“I tell kids when they give all they have they are getting close to what it takes to win. Once they give everything, they need to give just a little bit more to get there.”
That little bit more can be the difference between a win and a loss. Essary says that when the whole team gives all they have, plus more you will no longer beat yourself. This forces a good team to play its best to win.
“We do not accept losing here,” Essary said. “Losing means we caused the loss. Getting beat, however is a different story. If we are well prepared, played our best, but the other team is just better, we can accept this kind of loss.”
“We want to be a team that does not lose, that forces other teams to beat us.”
Essary knows that some days students, and even coaches, don’t want to work hard. But it’s those days when it is more important to push through to success.
“I tell them there will be days when they have a family and they may not feel like getting up to go to work. Who’s going to feed their family then? They will need to get up and do it anyway. I teach the boys that lesson here and now.”
Posted by : August 29, 2013| On :
By Tracy Martin
The News Correspondent
ATHENS-Henderson County fire marshal Shane Renberg asked commissioners Aug. 27 to consider taking the burn ban a step further, banning both fire works and outdoor welding. “People are following the burn ban, we’ve had fewer grass fires and issued fewer citations, but fires are starting from people setting off fireworks, and one grass fire started from just a few welding sparks,” he reported. “We’re getting complaints all over the county about fireworks, but can’t do anything more than ask them to stop.”
Halting the use of fireworks can happen if an emergency declaration is issued. The current burn ban continues through Tuesday, Sept. 3, but commissioners do not meet until the following week, which could allow the ban to expire.
County Judge Richard Sanders plans to stay in contact with updates from Renberg and has the authority to either extend the ban or declare an emergency to further limit what can and cannot be burned.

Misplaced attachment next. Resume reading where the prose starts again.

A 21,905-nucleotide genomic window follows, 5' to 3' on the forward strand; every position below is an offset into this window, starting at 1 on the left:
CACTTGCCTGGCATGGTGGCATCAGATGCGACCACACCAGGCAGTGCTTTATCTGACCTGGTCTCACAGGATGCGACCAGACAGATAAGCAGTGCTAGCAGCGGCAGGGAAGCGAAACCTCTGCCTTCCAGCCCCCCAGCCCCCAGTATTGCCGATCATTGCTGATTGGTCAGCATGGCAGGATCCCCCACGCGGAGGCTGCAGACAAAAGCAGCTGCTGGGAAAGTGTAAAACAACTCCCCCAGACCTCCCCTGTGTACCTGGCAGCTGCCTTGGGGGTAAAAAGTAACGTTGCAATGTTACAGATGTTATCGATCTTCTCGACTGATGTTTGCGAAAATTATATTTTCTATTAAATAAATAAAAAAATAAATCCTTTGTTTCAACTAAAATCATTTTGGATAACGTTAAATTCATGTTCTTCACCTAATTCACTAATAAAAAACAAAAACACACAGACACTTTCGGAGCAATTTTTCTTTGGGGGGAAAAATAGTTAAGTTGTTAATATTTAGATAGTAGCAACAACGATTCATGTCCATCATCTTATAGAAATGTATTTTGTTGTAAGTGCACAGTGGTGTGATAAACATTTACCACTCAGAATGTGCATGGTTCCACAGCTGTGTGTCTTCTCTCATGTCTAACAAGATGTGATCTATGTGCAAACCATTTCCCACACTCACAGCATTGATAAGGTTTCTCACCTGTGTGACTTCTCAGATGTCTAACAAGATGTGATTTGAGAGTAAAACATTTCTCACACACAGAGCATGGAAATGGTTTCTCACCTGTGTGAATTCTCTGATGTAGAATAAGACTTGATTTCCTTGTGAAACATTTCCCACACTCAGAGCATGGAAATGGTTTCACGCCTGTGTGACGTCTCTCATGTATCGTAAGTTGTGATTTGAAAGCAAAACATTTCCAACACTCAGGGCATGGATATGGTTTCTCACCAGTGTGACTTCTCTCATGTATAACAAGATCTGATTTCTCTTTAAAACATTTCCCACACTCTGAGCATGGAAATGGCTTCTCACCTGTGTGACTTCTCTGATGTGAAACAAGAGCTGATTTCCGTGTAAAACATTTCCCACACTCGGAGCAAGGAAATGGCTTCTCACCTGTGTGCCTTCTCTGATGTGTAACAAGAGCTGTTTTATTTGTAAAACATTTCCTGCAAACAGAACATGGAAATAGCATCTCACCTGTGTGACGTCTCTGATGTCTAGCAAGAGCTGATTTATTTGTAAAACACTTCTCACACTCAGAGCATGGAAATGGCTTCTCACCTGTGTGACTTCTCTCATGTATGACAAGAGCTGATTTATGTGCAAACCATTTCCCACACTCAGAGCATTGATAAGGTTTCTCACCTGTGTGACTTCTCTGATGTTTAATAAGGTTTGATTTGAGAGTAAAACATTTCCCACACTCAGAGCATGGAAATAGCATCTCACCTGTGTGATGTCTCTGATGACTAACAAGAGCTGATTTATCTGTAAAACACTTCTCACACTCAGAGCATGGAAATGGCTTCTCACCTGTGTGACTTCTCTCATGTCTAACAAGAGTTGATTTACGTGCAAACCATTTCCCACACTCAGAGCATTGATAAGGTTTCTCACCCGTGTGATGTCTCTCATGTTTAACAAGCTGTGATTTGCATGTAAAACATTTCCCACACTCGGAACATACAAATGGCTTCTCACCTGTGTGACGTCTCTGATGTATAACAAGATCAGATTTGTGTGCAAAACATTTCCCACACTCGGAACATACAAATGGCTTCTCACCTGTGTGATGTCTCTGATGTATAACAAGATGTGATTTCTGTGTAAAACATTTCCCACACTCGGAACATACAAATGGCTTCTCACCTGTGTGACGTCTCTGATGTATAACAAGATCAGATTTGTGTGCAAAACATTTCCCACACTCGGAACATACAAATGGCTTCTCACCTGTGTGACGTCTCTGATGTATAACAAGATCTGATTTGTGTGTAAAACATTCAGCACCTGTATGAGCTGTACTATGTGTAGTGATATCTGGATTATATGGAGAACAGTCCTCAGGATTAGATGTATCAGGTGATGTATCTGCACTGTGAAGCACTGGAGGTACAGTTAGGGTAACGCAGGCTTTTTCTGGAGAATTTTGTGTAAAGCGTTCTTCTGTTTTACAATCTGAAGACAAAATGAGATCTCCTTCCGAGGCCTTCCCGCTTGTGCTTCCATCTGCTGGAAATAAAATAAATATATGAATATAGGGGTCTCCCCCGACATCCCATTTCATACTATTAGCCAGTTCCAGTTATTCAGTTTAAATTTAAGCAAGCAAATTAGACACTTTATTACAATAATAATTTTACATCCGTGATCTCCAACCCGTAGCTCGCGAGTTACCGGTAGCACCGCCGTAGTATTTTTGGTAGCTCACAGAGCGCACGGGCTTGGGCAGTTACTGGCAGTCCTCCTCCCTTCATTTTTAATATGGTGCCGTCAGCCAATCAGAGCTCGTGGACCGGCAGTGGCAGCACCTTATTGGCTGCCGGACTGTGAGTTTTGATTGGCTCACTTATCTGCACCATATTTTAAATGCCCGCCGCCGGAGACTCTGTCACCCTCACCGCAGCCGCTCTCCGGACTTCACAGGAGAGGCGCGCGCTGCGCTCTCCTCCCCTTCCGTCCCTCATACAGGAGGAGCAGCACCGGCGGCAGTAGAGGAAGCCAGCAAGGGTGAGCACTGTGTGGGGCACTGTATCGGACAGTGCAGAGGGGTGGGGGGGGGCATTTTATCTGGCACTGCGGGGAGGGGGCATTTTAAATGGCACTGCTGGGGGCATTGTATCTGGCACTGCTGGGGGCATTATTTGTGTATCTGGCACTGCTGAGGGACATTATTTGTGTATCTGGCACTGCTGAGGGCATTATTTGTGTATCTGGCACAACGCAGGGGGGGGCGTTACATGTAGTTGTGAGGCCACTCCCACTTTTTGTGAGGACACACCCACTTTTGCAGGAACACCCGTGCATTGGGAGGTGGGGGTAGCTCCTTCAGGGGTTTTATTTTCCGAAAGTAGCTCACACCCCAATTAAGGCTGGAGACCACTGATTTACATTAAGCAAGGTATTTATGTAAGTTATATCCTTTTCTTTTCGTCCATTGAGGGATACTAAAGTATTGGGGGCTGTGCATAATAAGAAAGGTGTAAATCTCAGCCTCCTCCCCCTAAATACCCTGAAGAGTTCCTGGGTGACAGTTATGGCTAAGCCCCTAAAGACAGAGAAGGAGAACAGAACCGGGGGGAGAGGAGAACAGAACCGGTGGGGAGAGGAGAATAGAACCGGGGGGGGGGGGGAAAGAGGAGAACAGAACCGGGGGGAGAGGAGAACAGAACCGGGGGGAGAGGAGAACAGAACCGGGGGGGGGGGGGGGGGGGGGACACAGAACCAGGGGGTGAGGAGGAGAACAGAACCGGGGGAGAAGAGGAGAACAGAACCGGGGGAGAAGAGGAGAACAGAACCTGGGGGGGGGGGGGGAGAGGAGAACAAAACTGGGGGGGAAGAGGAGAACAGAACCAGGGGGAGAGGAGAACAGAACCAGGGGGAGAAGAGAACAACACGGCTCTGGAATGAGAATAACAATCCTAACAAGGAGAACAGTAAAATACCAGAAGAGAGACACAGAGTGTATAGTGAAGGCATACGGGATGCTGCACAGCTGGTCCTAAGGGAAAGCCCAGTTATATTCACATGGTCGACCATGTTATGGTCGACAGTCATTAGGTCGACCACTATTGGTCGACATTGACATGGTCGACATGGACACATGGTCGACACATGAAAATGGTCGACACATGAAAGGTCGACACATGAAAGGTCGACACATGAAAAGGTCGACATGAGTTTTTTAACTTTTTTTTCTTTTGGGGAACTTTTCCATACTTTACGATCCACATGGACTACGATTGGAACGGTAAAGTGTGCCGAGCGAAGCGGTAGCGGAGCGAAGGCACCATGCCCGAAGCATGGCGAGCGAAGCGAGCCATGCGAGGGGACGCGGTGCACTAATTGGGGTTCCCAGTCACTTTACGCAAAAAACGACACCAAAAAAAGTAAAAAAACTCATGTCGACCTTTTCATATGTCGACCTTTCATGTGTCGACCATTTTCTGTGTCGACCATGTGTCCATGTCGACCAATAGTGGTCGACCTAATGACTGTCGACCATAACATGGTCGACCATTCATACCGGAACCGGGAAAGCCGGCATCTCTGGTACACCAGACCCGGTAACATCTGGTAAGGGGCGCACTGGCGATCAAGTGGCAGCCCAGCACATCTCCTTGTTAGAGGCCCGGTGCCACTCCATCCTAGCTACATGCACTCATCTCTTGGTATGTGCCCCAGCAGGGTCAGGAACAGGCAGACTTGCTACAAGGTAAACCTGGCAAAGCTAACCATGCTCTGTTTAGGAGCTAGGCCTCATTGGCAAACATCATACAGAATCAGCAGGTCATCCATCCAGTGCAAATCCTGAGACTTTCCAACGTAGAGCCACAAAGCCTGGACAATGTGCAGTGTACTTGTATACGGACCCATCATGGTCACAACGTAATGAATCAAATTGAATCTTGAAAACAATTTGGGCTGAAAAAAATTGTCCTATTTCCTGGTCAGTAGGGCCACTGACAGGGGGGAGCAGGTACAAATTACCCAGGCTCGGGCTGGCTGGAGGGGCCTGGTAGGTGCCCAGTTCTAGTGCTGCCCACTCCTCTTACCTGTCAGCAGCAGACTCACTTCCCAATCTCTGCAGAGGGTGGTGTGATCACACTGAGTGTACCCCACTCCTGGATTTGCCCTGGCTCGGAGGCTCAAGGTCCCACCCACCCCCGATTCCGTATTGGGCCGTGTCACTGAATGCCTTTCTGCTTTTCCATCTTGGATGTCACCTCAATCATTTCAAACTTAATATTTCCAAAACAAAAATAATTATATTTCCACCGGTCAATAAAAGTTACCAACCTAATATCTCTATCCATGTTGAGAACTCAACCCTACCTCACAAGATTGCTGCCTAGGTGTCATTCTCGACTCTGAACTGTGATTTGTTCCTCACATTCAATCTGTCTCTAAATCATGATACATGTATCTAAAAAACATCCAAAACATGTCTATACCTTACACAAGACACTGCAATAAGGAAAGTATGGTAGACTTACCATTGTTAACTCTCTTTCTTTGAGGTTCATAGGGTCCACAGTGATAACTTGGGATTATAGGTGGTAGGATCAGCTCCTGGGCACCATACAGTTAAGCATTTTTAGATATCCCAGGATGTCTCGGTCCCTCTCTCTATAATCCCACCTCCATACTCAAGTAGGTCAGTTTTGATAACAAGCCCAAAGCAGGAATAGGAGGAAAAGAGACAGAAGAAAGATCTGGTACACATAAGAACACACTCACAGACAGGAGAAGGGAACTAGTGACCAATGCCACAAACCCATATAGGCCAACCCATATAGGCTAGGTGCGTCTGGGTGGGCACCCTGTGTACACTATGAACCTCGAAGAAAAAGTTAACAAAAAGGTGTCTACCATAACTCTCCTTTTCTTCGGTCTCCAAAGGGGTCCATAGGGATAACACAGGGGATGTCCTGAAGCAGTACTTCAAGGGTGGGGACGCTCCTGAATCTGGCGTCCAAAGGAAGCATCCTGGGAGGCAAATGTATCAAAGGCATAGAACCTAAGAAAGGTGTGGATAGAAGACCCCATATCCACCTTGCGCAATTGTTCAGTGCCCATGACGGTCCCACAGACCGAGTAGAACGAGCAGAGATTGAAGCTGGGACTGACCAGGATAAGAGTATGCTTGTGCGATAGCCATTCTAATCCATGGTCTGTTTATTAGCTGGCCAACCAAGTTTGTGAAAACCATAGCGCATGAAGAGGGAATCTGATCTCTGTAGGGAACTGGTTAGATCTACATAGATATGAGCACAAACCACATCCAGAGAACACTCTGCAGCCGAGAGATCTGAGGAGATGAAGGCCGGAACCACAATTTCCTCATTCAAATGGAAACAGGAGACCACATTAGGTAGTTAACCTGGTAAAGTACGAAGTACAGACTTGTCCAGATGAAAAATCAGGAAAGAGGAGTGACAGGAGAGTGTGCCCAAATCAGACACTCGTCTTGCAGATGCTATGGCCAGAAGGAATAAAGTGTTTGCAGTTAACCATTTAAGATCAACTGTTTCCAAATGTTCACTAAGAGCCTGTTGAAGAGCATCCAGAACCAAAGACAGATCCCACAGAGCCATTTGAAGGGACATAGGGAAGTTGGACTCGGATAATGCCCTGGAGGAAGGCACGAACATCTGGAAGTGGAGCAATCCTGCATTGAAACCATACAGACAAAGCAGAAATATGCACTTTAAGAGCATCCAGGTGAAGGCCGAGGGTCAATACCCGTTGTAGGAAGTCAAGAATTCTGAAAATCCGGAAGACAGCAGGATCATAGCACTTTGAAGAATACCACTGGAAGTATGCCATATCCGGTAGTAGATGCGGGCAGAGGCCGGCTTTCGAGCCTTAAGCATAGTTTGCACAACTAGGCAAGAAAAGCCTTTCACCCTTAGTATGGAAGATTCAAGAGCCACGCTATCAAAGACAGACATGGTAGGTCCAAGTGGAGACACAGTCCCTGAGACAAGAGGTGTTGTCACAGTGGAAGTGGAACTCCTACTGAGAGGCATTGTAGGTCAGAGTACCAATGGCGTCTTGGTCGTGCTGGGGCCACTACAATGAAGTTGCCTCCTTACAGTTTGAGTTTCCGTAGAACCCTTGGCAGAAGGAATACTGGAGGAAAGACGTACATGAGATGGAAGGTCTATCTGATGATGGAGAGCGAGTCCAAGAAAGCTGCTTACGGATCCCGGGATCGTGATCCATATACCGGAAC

Fireworks are not included in the parameters of the current burn ban and can only be banned under an emergency declaration.
According to the Keetch-Byram Drought Index, a model measuring moisture in the ground and plants and used to predict the likelihood of wildfire, Henderson County’s western portion rates a 724 out of 800, signifying a complete absence of moisture. The eastern portion scales at 624.
On Sept. 4, 2011, over the Labor day weekend under similar conditions, a fire started in Bastrop County which burned 35,000 acres, destroying 1,645 homes and killing two people. With drought conditions close to the extreme, officials are urging caution.
In other business, commissioners:
• acknowledged the appointment of Carolyn Tyler as the new 4-H County Extension Agent. Tyler holds a B.S. from Texas A&M and will develop and implement education programs.
• agreed to contract revisions and renewals with United Healthcare for group healthcare and choice silver benefit plan.
• approved the hiring of a part-time medical technician, to fulfill insurance requirements preparing medications for inmates, now required because the inmate population exceeds 350. Current inmate population is 373, of which 104 are from Smith County, housed while a new jail construction project is underway.
• revised the county personnel policy manual.
• renewed a contract with U.N.T. to allow historic data to be collected, scanned and made available to the public. Some records date back to the 1800s.
• accepted the price of $5,000 for a lot in Willowwood in Gun Barrel City, Precinct 2, as a resale deed.
• set a public hearing for 9:30 a.m. Sept. 17, to consider a speed limit of 35mph on a section of CR 4530 in Precinct 3, as requested by local residents.
Posted by : August 3, 2013| On :
By Loretta Humble
Special to The News
We’ve had a lot of wildlife action down here at the farm lately. Let’s start with the rodents.
The mystery squirrel has returned. I saw him once, from a distance, snapped a really grainy picture before he disappeared. He is a little larger than the average squirrel, with a regular squirrel-colored belly, but the top of his head, his back, and part of his sides, look like they’ve been dredged in flour. Or maybe like he just got a frosting job. I couldn’t find anything like him on the Internet, and nobody I asked had ever seen anything like him. This time I got good pictures so I can prove I’m not nuts. I don’t know if they would show up in the paper, but I’ve posted it on www.facebook.com/aroundthetown.